The year 2017, saw China building a huge detention centre, which they defined as re-education camps, individuals  from the Uyghur community were arrested on frivolous grounds and detained in these camps. They were forced to denounce their religious and cultural beliefs and go through various other indoctrination. The Chinese government has been denying these accusations of human rights abuses and on the contrary is claiming that these actions as a whole is a step towards curbing terrorism and combating extremism, on which the international community has expressed its strong reservation.

Can China be seeing as committing genocide

According to UN, only certain acts can be construed as genocide:

  • Killing members of a certain ethnicity;
  • Causing serious bodily or mental harm, to members of a particular group;
  • Imposing measures to prevent births, all cantering around one ethnicity;
  • Forcibly transferring children from one group to another;
  • Systematically destroying the group.

Some people are of the view that may be China is committing cultural genocide, practice in which language, religion and cultural practices of a group are outlawed. Cultural genocide is the apt word to describe China’s campaign against the Uyghur community.

Under the Rome Statute of the International Criminal Court (ICC), crimes against humanity are considered to be serious specified offences that are committed with knowledge in a manner that is systematically framed and planned so as to affect a major portion of the targeted population. “Widespread” can be used as a referred term in this regard to signify scale of the acts or number of victims who are aggrieved by the series of such activities. A “systematic” attack in this regard indicates a pattern or methodical plan of such crimes. 

It is ideal to note that crimes against humanity are considered to be the gravest human rights abuses under the international law regime. The specific crimes that can be carried out against humanity ranges from imprisonment or deprivation of liberty in violation of international rules and regulations to that of persecution of any religious group alongside torture, murder, outraging of modesty, forced labour , etc.  

Response from international community

In January 2021, US finally declared that Chinese government was committing genocide. This stand was later seconded by governments of various states such as Canada, the Czech Republic, Lithuania, Belgium, the U.K. and the Netherlands. All of these nations passed an unanimous motion that China was either committing genocide against the Uyghur community or a risk of genocide existed.  This was followed by sanctions and boycott, to which China responded by denying all allegations and issuing its own sanctions against members of E.U.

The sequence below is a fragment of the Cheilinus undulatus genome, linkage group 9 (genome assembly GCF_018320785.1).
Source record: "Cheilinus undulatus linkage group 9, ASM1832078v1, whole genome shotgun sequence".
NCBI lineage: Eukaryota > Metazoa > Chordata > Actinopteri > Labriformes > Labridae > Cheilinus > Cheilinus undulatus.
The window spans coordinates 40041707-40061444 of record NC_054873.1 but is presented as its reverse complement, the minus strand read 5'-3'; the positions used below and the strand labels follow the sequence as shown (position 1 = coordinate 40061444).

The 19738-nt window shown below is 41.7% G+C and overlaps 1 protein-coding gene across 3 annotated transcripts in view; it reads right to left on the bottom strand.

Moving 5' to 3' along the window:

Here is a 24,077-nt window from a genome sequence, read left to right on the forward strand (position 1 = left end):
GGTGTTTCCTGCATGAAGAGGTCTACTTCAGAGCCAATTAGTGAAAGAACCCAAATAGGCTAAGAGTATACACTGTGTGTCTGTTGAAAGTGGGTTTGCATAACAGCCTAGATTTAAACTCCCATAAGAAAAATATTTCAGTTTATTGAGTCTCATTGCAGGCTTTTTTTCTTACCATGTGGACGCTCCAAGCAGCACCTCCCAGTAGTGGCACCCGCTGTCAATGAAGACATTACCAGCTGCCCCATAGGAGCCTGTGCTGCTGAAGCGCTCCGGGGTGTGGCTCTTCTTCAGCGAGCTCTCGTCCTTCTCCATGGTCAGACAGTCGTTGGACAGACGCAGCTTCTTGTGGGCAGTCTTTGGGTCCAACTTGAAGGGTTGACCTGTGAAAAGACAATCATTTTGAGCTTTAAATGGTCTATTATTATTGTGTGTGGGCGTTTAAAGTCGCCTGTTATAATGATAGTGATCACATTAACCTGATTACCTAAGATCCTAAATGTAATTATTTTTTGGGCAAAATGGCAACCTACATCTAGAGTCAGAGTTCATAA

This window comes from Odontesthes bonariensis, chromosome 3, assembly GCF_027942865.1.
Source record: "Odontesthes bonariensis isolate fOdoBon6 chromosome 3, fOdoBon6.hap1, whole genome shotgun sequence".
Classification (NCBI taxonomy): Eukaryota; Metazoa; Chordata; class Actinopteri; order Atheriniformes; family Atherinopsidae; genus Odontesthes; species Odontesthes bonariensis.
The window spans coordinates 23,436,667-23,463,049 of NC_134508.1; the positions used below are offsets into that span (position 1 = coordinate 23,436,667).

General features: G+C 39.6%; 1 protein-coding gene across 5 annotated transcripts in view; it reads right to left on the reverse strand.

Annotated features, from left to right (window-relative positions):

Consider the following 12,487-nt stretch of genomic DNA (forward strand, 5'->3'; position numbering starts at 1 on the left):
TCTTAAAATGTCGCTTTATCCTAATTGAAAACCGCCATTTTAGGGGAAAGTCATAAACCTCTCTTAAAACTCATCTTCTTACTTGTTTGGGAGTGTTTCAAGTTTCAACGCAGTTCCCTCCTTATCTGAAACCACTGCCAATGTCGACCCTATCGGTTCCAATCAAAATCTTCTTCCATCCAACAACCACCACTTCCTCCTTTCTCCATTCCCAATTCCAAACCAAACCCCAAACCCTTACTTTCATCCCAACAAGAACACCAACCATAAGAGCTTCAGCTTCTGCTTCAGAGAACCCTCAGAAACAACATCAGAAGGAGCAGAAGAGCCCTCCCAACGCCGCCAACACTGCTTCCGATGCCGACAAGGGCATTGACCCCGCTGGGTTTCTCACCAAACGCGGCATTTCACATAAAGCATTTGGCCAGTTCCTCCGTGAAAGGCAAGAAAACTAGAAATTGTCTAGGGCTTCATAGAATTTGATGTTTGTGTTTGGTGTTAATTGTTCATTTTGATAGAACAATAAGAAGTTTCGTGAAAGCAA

As we come to the end of this article, it is ideal to state that human right is a fundamental right versed on every individual living in this planet irrespective of the nation or origin he or she is coming from. One of the fundamental human rights is the right to a dignified living and personal liberty. The same can be seen to be shadowed for the Uyghur community with China and its authorities in the background. With the launch of the “Strike Hard Campaign against Violent Terrorism”, China enforced human rights violations on the minority community thereby making their days count in Chinese land. It is the State’s vested responsibility to ensure justice for violation of human rights within its defined jurisdiction or territory. It is the further responsibility of the domestic criminal justice mechanisms to impartially investigate the violations and identify and prosecute the individuals responsible in accordance with the fair trial standards and norms led down under international regime. The Chinese government has repeatedly continued to deny that officials have been committing abuses in Xinjiang and thereby have also showcased unwillingness to conduct or carry out investigations concerning the same. Thuis, all we can think of for a better tomorrow for this community and many such related communities across the world is a humanitarian recognition alongside guaranteed  human rights.